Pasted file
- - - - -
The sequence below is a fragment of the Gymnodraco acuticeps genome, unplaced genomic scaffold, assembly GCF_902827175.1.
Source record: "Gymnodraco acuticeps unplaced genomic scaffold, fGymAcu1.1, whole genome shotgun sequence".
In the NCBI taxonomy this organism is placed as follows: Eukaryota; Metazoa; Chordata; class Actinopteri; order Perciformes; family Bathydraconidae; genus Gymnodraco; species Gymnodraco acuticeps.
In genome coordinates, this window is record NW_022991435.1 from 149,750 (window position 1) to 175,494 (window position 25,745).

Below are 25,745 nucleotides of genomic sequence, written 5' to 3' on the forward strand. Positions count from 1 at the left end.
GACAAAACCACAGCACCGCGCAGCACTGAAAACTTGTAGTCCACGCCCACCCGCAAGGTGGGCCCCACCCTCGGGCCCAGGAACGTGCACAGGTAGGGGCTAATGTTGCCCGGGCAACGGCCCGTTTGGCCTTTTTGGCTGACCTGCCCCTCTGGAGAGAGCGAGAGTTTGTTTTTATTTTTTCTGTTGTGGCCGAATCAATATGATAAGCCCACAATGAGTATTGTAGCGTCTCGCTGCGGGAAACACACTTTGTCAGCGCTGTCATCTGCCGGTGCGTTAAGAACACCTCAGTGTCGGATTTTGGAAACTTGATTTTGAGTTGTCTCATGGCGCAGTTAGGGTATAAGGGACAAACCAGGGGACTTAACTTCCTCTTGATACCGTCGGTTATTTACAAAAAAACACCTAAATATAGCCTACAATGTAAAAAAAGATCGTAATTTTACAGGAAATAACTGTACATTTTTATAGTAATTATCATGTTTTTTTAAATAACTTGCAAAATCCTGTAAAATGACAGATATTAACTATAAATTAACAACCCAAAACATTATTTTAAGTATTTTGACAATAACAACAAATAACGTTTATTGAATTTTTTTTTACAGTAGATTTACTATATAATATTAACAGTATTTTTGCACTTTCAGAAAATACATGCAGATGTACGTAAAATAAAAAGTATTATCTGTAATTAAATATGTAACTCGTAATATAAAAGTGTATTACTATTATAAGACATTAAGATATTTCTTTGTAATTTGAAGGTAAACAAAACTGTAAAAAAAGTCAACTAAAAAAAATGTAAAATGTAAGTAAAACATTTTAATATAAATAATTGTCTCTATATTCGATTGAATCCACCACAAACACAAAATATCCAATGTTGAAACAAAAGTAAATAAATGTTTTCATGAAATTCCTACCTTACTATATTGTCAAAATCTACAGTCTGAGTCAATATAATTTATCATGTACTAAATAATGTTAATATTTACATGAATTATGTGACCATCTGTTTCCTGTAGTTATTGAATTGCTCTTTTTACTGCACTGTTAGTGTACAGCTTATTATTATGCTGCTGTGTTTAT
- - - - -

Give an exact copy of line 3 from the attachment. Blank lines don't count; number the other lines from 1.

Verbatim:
In the NCBI taxonomy this organism is placed as follows: Eukaryota; Metazoa; Chordata; class Actinopteri; order Perciformes; family Bathydraconidae; genus Gymnodraco; species Gymnodraco acuticeps.